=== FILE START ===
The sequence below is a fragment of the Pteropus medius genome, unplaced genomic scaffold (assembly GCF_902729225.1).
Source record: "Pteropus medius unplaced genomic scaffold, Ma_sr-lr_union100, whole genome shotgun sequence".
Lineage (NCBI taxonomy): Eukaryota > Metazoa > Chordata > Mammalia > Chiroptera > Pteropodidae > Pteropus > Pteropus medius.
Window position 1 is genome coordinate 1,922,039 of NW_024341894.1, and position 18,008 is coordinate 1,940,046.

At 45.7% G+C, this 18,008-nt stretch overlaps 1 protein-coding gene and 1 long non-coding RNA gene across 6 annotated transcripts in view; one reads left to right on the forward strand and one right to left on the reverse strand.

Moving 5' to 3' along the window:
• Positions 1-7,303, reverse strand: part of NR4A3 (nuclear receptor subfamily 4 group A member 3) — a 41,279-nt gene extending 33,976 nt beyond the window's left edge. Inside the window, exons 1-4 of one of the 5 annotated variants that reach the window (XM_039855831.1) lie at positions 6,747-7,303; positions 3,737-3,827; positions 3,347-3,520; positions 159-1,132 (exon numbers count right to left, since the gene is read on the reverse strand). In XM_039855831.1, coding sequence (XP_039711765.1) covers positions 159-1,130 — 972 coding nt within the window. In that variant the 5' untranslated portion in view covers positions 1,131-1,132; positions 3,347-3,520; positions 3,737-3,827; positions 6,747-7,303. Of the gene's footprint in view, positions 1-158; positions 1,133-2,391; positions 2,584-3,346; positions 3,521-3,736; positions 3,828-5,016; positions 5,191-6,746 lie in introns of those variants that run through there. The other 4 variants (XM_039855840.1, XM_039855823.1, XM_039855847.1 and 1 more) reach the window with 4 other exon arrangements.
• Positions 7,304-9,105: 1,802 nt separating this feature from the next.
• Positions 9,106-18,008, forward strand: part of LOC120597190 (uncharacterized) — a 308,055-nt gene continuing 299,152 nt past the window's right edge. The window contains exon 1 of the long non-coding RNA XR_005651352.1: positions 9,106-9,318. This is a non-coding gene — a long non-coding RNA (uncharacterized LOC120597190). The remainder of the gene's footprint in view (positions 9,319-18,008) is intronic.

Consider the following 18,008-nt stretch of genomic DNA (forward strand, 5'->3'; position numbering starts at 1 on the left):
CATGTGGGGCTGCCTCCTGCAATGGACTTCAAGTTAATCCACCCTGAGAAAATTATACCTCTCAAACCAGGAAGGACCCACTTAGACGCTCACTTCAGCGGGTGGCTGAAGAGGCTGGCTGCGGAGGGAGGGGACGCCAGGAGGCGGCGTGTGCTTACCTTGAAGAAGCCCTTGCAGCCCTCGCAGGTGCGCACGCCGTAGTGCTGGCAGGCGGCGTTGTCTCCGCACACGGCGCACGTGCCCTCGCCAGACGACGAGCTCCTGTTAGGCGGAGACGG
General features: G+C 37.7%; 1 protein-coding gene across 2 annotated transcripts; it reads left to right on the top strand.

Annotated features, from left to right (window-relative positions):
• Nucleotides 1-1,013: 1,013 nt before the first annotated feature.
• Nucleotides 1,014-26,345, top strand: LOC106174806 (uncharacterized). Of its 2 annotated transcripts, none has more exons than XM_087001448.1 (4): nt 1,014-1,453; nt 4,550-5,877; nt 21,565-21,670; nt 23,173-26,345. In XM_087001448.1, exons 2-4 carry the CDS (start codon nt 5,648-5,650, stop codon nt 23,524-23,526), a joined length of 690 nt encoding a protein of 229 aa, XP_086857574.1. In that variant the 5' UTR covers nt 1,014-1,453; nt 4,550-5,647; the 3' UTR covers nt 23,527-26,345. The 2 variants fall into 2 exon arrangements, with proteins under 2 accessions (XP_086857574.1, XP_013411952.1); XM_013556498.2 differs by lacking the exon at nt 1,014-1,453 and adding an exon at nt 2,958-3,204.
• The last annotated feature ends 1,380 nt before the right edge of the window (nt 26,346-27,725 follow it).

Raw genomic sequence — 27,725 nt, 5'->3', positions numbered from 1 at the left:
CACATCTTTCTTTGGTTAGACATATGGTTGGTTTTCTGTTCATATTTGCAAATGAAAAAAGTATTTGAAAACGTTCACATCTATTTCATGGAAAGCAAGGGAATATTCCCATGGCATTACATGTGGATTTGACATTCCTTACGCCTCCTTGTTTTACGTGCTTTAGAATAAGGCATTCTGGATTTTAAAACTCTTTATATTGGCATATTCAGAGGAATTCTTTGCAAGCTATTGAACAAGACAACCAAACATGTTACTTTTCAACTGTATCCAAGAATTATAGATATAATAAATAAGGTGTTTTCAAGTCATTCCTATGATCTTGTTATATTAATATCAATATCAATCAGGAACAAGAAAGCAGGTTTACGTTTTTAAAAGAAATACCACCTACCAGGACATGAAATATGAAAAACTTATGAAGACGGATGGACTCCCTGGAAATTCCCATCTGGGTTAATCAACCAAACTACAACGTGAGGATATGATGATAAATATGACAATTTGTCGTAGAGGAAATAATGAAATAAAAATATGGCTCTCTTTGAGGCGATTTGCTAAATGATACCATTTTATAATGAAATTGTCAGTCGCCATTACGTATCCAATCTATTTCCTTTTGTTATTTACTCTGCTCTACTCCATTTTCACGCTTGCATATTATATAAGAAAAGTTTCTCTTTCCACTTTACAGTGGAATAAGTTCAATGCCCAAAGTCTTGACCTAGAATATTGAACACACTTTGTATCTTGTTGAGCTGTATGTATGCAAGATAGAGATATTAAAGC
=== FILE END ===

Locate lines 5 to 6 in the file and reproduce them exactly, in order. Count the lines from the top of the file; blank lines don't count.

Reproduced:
At 45.7% G+C, this 18,008-nt stretch overlaps 1 protein-coding gene and 1 long non-coding RNA gene across 6 annotated transcripts in view; one reads left to right on the forward strand and one right to left on the reverse strand.

Moving 5' to 3' along the window: